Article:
What can we do to help reestablish populations of wild pollinators? We can provide diversity of native plants in our gardens, roadsides and yards. Even on our farms, according to Dr. Harris, “diversity of crops themselves can help pollinators." We can think about the needs of the pollinators. What do bees need? They need floral resources for food—pollen and nectar, throughout the season. That's how a diversity of plants can help. They need nesting spaces—undisturbed soil, wood, even hollow stems, like those left over from Day Lilies after they've bloomed, can provide shelter. Really, they just need nature. In my own yard I can encourage wild Asters and Black-Eyed-Susans that come up in my yard, banking some of the ecosystem services (pollination services, yes, but also more selfish ones. I can pick some of those flowers for my table, saving $5-$10 to fill each vase. I get spiritual benefits, too—stopping for a moment to smell, or appreciate the colors in the sun). In our yards and in our farms, even in our roadsides we can consider diversity of plant life, which supports diversity of pollinators. As we viewed slides of diversified farms, I began to imagine our own grass waterway—the lovely, green, well-clipped road through the fields built to preserve the soil—as a prairie waterway, or a bee road, hosting myriad native plants and pollinators. Imagine.

Diversify Beauty; Imagine Peace; Blessed Be.

Tuesday, August 9, 2011


But I promised you a ride on a horse, didn't I?
OUR CAR CAME BACK TO BIRDLAND A LITTLE THE WORSE FOR WEAR—we found a small ding in the windshield about halfway. I meant to have it fixed in Seattle, but forgot all about it until I was ready for the return trip. Then I saw it had become a full-blown crack. But in one way our car came back a tiny bit better. When I bought it and put on my new license plates, I discovered that one of the screws that holds the front plate was broken. The corroded screw prevented a new screw from attaching. I knew I could get a special tool and dig it out, but had been putting it off. If I tightened the good screw, I could straighten the plate for a while, but after driving through several states, the vibration would set it askew again.   

At a rest stop in Montana, I returned to the car to find Ellis talking to a man. My youngest is a little shy, so I was surprised to see him visiting with a fellow traveler. They shook hands as I walked up to the car. “I'll be right back,” said the trucker with a smile. True to his word, he returned with a plastic fastener. He threaded the plastic through the plate, and pulling it tight, he sliced off the end with his pocket knife. “Better than a screw,” he said, proudly, and hopped back into his truck. Once again, I'm awed by how a brush with a stranger can enrich a community—sometimes a rooted neighborhood, sometimes a linear community of travelers. My license plate has been straight all the way home.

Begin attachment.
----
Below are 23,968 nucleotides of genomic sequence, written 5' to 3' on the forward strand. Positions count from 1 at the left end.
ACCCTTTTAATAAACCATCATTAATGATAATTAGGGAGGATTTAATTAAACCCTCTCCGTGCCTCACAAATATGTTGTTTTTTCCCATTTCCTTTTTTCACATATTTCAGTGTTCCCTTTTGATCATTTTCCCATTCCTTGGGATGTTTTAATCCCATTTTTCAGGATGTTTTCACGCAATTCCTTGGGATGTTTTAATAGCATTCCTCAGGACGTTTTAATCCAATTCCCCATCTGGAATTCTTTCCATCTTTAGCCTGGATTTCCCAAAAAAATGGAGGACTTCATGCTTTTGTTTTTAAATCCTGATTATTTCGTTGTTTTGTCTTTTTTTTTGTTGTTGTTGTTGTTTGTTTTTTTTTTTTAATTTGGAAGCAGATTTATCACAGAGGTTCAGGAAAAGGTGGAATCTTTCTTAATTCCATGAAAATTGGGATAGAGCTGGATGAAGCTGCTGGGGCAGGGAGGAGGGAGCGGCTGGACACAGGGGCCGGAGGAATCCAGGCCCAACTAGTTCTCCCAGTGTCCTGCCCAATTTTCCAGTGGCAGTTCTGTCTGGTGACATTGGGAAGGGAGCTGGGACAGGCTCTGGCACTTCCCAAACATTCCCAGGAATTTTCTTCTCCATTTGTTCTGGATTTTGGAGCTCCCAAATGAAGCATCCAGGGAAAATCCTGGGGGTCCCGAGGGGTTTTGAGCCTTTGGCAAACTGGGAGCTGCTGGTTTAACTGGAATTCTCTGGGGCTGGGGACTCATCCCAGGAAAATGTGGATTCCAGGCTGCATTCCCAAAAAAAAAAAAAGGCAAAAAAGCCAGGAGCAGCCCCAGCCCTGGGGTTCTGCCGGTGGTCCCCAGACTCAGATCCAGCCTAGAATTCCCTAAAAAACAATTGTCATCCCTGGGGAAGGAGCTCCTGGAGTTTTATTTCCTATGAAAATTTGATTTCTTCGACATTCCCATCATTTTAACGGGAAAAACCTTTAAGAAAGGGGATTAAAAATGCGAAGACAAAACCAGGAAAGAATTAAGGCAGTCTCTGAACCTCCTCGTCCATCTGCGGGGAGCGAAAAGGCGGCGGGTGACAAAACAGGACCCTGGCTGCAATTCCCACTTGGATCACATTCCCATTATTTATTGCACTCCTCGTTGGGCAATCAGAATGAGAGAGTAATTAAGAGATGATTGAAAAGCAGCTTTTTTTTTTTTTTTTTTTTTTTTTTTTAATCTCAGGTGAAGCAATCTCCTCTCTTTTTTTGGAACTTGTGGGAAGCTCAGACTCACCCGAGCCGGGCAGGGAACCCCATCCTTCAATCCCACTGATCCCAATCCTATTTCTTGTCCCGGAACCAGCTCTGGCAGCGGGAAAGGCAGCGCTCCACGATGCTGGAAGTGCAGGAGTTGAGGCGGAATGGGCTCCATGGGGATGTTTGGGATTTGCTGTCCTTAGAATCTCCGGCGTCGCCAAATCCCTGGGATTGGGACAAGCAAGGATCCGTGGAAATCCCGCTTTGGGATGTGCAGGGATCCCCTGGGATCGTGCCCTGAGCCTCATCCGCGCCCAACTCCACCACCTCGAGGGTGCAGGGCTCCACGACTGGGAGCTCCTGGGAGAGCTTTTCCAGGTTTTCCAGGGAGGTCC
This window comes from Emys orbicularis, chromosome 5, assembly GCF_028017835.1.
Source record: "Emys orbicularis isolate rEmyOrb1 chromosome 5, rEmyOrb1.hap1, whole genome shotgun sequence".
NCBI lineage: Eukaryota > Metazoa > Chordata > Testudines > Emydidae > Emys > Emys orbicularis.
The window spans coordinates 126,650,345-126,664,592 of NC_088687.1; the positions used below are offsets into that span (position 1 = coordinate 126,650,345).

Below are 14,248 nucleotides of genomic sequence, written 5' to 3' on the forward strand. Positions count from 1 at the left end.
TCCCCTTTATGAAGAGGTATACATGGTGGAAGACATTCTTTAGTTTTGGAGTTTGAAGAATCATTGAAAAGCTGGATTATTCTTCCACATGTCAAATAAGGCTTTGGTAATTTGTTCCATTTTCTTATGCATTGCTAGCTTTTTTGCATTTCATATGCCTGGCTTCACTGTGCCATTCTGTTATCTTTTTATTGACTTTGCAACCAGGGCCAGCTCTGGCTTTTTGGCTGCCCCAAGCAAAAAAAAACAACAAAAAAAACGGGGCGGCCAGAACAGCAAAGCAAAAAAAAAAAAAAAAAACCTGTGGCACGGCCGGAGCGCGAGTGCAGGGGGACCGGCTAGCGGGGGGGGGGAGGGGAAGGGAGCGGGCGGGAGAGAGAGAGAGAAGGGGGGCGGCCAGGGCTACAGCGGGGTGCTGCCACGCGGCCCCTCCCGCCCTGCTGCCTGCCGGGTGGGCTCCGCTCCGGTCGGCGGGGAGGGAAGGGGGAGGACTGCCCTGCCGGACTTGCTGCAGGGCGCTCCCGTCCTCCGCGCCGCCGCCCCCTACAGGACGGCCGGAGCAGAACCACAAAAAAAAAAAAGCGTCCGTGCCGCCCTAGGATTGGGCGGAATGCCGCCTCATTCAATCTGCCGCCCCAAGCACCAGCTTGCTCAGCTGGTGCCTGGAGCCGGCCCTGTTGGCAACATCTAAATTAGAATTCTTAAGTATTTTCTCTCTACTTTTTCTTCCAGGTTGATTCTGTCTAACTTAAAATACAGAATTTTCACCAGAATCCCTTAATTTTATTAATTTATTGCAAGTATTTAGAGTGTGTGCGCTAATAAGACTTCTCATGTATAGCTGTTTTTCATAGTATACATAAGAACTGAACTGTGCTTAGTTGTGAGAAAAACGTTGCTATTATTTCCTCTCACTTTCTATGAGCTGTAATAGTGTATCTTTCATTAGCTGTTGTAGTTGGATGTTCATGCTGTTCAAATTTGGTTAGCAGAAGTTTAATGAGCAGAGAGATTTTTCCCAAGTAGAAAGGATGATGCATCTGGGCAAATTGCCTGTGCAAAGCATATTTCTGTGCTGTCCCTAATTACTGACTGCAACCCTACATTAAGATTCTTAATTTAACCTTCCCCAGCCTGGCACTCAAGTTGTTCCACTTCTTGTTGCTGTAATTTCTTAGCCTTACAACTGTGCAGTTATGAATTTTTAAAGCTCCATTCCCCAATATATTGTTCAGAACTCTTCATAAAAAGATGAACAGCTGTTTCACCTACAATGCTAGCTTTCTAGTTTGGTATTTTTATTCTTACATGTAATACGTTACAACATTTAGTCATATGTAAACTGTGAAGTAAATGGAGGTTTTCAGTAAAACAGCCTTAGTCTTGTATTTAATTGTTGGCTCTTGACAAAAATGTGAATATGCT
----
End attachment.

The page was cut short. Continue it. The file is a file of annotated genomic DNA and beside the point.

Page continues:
But I promised you a ride on a horse, didn't I. Back in Wyoming, after visiting the foals, my friend, Claire offered to introduce Ellis and me to Pockets, a gentle gelding. We are not experienced riders, maybe 5 or 6 trail rides between us, but Claire's calm advice and instruction reassured us. Ellis was first, so I got to sit back and observe. I noticed Claire's respectful manner toward the horse, even down to the vocabulary she used to teach us how to let Pockets know what we wanted him to do. As she spoke, I began to understand that her method of riding and teaching was based on respect, even reverence, for the animal. I noticed how communication between the rider and the horse (rather than a set of assumptions on the rider's part—that if I yank the horse's head this way with the reins, he will go this way; If I kick him harder he will trot.) was paramount, and the key to that communication was careful and respectful observation.

She had us notice Pockets' ears, one cocked back. She said it meant that he was paying attention to Ellis, waiting for cues. This seemed natural, and reminded me of child rearing. By “respect,” I don't mean that she lets the horse do whatever he wants to do. She made it clear what kind of behavior was acceptable, and gently corrected him when he got too pushy. I came away with the idea that the rider needs to be assertive. When the horse lets us know he is waiting for prompts, we have a responsibility to prompt him. I told Claire I wish I lived closer, so I could take lessons from her, and we sat for a moment, wishing.

After the lesson she rustled up Chris, her husband, and he gave us a demonstration of some of his training methods. They give clinics at home and away. After seeing them in action, I'd love to invite them here. We sat in chairs just outside the arena and Chris brought an unbroken horse in, an older mare. He told us that horses are social animals, and communicate with each other through body language. Having someone yank on a halter to tell the horse to go somewhere is kind of a foreign concept, but they're smart animals, so they can learn it. However, it is simpler, and more respectful if we can learn the horse's language. 

I'm thinking the road to Wyoming isn't so long after all.
Of course, I'm paraphrasing and adding my own emphasis, also writing a few weeks after the fact, so I may misrepresent some of their ideas. Neither of them said the words, “horse whisperer,” and I forgot to ask them how they feel about that term, and whether they would use it to describe what they do. But I swear, Chris got an untrained horse to walk in a circle with a small, but assertive gesture. He got her to set her feet in a certain way (like they do in a show?) just by looking at her legs. At any rate, they made me want to learn more about horses, and I'm thinking the road to Wyoming isn't so long, after all.